6.  Play games.  The phrase “use it or lose it” definitely applies to the mind.  There is an unlimited number of mental games you can buy, or you can just stick with something like the crossword puzzle or Sudoku. Try one and I’ll bet you’ll find one you like.  I personally am a fan of the Rubik’s Cube.  It forces you to deduce several steps of a problem.  And it’s also a petroleum-based product and burns nicely in the fireplace.  HA!  Games stimulate the brain.

 

7.  Hang out with creative people.  There’s definitely an osmosis effect when you’re with bright and inventive people.  The same is true when you’re with dull and boring folks.  I remember a management tip I got from one of my first bosses, “If you can’t change the people around you, then change the people around you.”  He was simply saying to spend less time with negative and unimaginative people.  Although this might be tough, they could be family.  Ughhh.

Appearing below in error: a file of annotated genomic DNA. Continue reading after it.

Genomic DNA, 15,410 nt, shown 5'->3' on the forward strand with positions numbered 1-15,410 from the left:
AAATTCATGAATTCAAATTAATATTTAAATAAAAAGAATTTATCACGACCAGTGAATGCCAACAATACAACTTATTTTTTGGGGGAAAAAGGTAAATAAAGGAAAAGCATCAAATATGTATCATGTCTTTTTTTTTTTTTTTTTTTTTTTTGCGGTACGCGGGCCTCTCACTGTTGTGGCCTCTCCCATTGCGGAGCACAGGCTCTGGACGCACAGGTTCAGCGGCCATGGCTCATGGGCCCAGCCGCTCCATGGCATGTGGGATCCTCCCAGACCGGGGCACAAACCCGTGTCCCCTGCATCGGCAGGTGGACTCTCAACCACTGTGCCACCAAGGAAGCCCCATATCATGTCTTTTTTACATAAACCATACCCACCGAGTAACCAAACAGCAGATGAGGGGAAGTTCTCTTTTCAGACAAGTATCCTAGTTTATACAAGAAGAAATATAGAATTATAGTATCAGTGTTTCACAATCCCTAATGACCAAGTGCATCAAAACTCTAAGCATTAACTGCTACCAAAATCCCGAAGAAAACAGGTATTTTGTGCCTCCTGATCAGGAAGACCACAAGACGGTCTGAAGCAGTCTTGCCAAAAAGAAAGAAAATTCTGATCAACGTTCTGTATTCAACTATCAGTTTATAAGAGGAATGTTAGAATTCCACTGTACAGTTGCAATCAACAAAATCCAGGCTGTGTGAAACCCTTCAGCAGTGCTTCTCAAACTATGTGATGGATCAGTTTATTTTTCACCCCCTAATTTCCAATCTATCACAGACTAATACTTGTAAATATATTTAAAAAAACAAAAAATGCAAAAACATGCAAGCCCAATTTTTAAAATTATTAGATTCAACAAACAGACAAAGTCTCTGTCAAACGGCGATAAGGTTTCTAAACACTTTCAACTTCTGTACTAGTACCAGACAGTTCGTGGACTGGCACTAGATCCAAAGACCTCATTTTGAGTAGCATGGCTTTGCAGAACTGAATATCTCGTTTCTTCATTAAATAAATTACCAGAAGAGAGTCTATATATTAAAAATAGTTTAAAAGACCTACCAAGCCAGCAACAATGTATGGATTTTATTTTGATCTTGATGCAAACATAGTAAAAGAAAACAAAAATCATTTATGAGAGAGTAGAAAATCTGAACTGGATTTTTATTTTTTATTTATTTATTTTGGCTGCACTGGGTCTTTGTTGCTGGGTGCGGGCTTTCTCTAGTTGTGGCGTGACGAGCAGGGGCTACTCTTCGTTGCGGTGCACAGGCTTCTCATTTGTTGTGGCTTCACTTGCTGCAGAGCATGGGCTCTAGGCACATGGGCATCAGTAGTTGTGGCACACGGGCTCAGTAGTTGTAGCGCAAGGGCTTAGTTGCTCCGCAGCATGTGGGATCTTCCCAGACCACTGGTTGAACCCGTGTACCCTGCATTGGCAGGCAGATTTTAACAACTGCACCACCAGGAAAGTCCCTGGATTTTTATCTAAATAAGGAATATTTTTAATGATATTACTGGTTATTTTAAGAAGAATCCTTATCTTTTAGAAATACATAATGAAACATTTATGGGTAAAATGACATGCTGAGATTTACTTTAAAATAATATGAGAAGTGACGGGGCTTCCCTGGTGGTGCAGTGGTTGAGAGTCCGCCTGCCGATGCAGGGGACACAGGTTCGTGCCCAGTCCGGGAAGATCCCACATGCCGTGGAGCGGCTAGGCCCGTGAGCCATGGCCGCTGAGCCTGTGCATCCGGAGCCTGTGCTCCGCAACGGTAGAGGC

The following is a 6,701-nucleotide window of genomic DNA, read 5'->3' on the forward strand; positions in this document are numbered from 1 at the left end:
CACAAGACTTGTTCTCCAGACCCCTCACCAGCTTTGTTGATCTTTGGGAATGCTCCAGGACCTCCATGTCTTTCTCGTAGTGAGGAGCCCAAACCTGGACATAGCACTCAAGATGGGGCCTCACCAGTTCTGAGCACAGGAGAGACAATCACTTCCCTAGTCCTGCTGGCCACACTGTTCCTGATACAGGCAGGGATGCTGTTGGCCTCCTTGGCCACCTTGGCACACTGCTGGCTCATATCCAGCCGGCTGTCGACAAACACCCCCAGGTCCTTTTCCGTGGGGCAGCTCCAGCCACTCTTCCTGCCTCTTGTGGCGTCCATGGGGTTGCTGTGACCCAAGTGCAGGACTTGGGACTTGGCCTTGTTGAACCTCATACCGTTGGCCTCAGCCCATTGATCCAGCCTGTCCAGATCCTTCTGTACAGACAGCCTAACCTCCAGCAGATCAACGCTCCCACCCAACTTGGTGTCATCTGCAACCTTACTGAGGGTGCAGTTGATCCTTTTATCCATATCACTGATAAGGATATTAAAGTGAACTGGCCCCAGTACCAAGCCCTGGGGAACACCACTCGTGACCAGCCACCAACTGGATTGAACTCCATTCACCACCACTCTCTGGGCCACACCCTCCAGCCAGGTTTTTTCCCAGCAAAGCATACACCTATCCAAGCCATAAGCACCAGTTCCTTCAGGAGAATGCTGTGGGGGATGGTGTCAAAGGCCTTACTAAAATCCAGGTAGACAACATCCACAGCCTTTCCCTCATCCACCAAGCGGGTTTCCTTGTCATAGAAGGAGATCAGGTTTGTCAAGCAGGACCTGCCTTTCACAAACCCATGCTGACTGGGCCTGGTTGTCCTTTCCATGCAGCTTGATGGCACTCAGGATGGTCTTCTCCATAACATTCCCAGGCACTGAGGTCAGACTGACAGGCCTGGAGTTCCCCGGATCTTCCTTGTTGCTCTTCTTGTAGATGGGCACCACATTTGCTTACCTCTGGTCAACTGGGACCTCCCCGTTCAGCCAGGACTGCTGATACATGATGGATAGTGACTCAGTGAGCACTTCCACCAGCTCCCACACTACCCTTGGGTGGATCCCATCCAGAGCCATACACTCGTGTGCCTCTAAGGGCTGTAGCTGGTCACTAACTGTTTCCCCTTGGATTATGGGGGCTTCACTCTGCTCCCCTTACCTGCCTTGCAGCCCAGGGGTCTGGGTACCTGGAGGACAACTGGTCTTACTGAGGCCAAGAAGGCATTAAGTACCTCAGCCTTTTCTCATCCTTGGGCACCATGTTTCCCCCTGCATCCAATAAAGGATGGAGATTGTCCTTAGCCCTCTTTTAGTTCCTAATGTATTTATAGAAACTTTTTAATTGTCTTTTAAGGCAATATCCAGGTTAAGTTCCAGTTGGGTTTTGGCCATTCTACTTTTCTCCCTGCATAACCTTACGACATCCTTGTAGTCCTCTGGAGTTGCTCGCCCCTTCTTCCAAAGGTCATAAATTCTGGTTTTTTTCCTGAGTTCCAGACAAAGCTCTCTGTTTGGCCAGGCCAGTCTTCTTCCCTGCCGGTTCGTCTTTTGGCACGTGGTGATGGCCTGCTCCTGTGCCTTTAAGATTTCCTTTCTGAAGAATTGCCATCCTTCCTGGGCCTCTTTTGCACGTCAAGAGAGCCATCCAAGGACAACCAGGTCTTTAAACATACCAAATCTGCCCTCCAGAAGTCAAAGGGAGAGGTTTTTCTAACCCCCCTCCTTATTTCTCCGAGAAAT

8.  Experience diversity.  Diversity of THOUGHT.  If two people agree on everything, one of them is unnecessary.   

 

9.  Use your sense of humor.  I believe there is a definite connection between your sense of creativity and your sense of humor.  I’m not saying one causes the other, I’m saying they enhance one another.  The funniest people I know are also incredibly creative. That’s because to create comedy you have to find a creative twist that most people don’t immediately see.  So funny things are creative things, and often the other way around too. 

 

 

To deal with change you need both disruptive innovation AND sustaining innovation.  I know they’re buzzwords, but innovation gives you “leverage."  If you’re gonna “hit a home run” and “build a better mousetrap,” then you’ve gotta “get your arms around” both disruptive and sustaining innovation so you can be more “client-centric."  And that’s a “win-win proposition."